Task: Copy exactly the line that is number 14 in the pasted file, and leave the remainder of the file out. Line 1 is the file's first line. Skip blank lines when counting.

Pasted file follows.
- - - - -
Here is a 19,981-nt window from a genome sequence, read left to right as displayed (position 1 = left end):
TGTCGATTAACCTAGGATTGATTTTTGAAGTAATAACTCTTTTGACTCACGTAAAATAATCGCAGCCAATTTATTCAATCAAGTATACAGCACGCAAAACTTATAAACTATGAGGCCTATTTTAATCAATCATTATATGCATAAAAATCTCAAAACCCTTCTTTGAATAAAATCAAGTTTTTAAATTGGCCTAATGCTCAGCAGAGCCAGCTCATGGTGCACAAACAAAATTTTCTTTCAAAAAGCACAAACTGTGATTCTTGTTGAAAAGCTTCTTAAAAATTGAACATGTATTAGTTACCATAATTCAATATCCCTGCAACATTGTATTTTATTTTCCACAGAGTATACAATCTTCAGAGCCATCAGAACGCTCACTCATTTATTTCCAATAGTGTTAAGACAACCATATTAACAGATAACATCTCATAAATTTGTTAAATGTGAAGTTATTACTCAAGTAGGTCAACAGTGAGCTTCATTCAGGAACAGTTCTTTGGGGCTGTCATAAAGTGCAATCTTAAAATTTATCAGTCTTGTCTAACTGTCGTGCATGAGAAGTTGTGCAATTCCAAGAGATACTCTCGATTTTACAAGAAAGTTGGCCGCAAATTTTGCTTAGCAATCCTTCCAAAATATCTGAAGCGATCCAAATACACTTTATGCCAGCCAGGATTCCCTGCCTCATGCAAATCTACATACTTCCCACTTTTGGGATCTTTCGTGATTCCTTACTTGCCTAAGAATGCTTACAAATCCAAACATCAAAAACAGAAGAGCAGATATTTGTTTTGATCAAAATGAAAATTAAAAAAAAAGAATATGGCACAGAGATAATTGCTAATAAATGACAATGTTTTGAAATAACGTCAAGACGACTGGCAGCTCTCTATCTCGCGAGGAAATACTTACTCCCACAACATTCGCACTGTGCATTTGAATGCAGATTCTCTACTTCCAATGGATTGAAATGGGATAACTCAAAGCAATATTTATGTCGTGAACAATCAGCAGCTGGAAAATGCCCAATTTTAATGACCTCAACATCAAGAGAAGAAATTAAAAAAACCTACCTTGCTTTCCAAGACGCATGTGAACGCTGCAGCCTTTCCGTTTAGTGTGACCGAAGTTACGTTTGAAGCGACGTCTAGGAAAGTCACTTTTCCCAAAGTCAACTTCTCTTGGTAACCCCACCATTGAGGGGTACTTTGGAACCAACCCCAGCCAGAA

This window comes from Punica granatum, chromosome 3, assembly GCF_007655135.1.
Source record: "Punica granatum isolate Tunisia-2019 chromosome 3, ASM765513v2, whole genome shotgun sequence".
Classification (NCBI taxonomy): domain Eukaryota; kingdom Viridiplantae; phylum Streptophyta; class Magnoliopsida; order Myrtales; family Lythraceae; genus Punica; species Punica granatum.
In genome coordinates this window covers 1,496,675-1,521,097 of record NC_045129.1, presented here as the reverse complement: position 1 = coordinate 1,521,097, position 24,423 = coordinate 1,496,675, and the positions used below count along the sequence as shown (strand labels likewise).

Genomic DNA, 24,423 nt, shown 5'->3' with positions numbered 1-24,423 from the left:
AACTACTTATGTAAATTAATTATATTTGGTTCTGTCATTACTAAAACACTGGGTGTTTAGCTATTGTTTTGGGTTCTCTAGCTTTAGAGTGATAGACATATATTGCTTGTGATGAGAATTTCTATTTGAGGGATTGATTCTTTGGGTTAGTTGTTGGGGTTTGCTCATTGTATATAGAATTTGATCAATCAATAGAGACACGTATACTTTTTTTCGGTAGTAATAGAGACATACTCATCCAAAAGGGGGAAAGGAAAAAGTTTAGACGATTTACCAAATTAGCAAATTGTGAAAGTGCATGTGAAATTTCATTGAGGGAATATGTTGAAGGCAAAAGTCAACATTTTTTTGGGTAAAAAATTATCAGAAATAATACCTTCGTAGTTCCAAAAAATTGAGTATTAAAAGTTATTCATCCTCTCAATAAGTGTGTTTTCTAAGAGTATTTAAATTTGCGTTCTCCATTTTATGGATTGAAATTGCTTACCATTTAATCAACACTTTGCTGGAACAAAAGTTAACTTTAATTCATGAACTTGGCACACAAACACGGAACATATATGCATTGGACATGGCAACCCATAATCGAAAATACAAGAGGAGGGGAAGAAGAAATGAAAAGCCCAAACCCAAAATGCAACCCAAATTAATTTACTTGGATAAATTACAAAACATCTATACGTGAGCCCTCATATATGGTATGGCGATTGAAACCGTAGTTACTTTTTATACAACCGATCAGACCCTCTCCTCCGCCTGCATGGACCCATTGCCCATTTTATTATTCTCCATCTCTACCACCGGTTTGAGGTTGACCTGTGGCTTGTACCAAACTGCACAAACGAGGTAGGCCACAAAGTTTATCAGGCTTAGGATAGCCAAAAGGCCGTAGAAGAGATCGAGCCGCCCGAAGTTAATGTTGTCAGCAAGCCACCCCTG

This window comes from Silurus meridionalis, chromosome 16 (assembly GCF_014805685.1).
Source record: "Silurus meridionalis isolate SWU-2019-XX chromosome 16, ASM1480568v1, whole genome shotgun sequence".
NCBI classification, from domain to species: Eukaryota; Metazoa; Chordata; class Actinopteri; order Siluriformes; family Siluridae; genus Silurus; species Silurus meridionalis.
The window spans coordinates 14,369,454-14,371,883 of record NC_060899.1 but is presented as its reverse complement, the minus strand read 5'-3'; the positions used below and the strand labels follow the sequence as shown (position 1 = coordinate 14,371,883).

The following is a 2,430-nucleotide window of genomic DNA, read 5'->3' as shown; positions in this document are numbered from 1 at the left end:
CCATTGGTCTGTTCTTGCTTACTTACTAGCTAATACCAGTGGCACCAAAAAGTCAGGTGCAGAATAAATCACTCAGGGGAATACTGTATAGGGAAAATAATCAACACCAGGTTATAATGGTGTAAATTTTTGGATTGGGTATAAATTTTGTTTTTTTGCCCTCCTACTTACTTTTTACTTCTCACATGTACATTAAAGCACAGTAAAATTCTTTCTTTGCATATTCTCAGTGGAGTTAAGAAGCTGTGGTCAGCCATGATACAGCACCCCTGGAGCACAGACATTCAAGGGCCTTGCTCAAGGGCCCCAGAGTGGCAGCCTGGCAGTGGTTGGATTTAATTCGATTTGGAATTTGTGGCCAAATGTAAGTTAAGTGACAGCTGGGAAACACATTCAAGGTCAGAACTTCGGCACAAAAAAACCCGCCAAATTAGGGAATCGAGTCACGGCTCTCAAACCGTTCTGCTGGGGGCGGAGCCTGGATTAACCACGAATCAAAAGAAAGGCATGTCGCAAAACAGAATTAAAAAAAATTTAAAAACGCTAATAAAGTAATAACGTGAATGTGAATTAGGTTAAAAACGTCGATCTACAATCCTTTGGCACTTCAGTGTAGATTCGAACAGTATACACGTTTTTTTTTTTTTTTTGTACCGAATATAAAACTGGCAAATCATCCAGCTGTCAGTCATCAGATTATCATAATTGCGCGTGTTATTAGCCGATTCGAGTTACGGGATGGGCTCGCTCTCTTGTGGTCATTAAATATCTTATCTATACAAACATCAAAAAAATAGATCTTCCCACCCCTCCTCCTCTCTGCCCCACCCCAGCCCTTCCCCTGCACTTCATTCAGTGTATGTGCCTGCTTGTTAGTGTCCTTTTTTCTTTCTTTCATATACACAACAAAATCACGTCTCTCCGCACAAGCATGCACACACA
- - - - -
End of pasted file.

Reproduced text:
CCATTGGTCTGTTCTTGCTTACTTACTAGCTAATACCAGTGGCACCAAAAAGTCAGGTGCAGAATAAATCACTCAGGGGAATACTGTATAGGGAAAATAATCAACACCAGGTTATAATGGTGTAAATTTTTGGATTGGGTATAAATTTTGTTTTTTTGCCCTCCTACTTACTTTTTACTTCTCACATGTACATTAAAGCACAGTAAAATTCTTTCTTTGCATATTCTCAGTGGAGTTAAGAAGCTGTGGTCAGCCATGATACAGCACCCCTGGAGCACAGACATTCAAGGGCCTTGCTCAAGGGCCCCAGAGTGGCAGCCTGGCAGTGGTTGGATTTAATTCGATTTGGAATTTGTGGCCAAATGTAAGTTAAGTGACAGCTGGGAAACACATTCAAGGTCAGAACTTCGGCACAAAAAAACCCGCCAAATTAGGGAATCGAGTCACGGCTCTCAAACCGTTCTGCTGGGGGCGGAGCCTGGATTAACCACGAATCAAAAGAAAGGCATGTCGCAAAACAGAATTAAAAAAAATTTAAAAACGCTAATAAAGTAATAACGTGAATGTGAATTAGGTTAAAAACGTCGATCTACAATCCTTTGGCACTTCAGTGTAGATTCGAACAGTATACACGTTTTTTTTTTTTTTTTGTACCGAATATAAAACTGGCAAATCATCCAGCTGTCAGTCATCAGATTATCATAATTGCGCGTGTTATTAGCCGATTCGAGTTACGGGATGGGCTCGCTCTCTTGTGGTCATTAAATATCTTATCTATACAAACATCAAAAAAATAGATCTTCCCACCCCTCCTCCTCTCTGCCCCACCCCAGCCCTTCCCCTGCACTTCATTCAGTGTATGTGCCTGCTTGTTAGTGTCCTTTTTTCTTTCTTTCATATACACAACAAAATCACGTCTCTCCGCACAAGCATGCACACACA